“You are trash. I hope you know that,” the woman told Ellison and Gagnon. 

With that, the meeting’s live video stream was cut off, and the meeting reconvened on the fifth floor of the Davis center. Few, if any, media representatives followed the meeting upstairs, as I understand it (I was watching the video stream at home), and so no one realized that the disruptions continued–to the point where Superintendent Graff had to be escorted to his car. 

Can Graff be held accountable for the sins of the past, when restorative justice initiatives were promised by district leadership but never really “implemented with fidelity”? (Look to former Superintendent Bernadeia Johnson’s legacy for evidence of this.) Last night, Graff seemed eager to move headlong into embracing SROs (after a lengthy community engagement process, which reportedly resulted in broad support for their continued presence) while also promising to bring “integrity” and “intentionality” to their presence in the schools. Graff is a known proponent of “social-emotional learning,” and spoke about wanting to assess the “climate and culture” of each district school.

This ties into another key issue that members of the public raised at the meeting: the fate of Southwest High School administrator, Brian Nutter. Nutter has been reassigned to Davis Center headquarters as part of an administrative shake up at Southwest, reportedly due to an Office of Civil Rights complaint that was filed by a previous administrator. That complaint is said to focus on allegations of racial bias in the school’s “climate and culture,” as Graff might say.

At last night’s meeting, Nutter’s wife, Jada, spoke up on his behalf, explaining that he was away fulfilling his duties as a member of the Minnesota Army National Guard. Nutter said that she and her husband met while both were students at Minneapolis’s Roosevelt High School, and that they were “humbled and grateful” for the support they’ve received from the public, since Brian’s removal from Southwest was announced. This turn of events was “surprising” for Brian, his wife told the board, and came with “no community engagement,” leaving the school with “three unfulfilled administrative posts.”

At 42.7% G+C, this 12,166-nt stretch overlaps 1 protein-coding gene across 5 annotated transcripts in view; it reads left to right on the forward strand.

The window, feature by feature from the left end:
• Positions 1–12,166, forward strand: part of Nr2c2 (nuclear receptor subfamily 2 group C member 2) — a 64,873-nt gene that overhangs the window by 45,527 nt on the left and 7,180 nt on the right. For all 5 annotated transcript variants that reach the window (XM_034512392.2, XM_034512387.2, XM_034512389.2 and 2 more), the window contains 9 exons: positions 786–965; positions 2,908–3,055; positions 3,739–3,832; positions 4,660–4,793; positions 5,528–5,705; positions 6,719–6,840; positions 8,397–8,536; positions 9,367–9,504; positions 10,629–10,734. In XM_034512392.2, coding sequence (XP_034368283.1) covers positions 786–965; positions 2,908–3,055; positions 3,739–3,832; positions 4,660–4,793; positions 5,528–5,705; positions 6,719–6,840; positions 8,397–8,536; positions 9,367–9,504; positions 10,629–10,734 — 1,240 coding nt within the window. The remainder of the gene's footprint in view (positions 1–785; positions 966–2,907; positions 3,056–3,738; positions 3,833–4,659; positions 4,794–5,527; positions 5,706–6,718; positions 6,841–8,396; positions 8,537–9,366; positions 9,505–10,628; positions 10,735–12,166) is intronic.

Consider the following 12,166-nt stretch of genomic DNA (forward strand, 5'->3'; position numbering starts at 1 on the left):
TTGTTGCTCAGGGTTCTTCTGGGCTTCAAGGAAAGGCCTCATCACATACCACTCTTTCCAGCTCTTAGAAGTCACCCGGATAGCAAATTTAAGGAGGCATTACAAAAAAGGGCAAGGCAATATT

If this is true–that no one from the Southwest community was involved in the decision to remove Nutter–than it would seem to fly in the face of an assertion Graff made at the August 8 board meeting. When the board’s discussion of SROs included talks of whether or not they should be in the schools at all, Graff had this to say (bold type added for emphasis):

I’m not focused on removals. I’m focused on listening to concerns. My goal is not to reduce SROs. My goal is to listen to concerns, around students not feeling safe, connected. I’d like to spend our energy in those areas. That’s the issue for me. Removing someone from the environment doesn’t address the climate. 

Perhaps the situation at Southwest necessitated Nutter’s removal without any community engagement or a “listening of concerns.” If so, no one affiliated with Southwest High School seems to know what this is (including Nutter and his wife, apparently). If there is no clear explanation for why Nutter needed to go, leaving Southwest in a precarious position just weeks before the school year starts, then this is the kind of red flag Graff will most likely need to avoid on his way to building trust and confidence with district staff and families.

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Minneapolis Southwest High School Investigation Leads to Administrative Shake Up

August 2, 2017

“We look forward to appointing these new assistant principals as quickly as possible.”

With that, Minneapolis Public Schools administrator, Cecillia Saddler, confirmed rumors swirling through the district’s Southwest High School community: when school starts up again in August, the school will be without three of its four administrators. In an email sent to parents and staff on August 1, Saddler informed them that assistant principals Sue Mortensen and Brian Nutter are “leaving the Southwest community.” 

This notice comes on the heels of the surprise July 28 announcement that Southwest’s longtime (and high profile) principal, Bill Smith, is retiring–a year earlier than most people expected. Mortensen, according to Saddler’s email, is also retiring while Nutter–a young, Roosevelt High School graduate–has been moved to an administrative role in the district’s Davis Center headquarters. 

Bill Smith in his Southwest office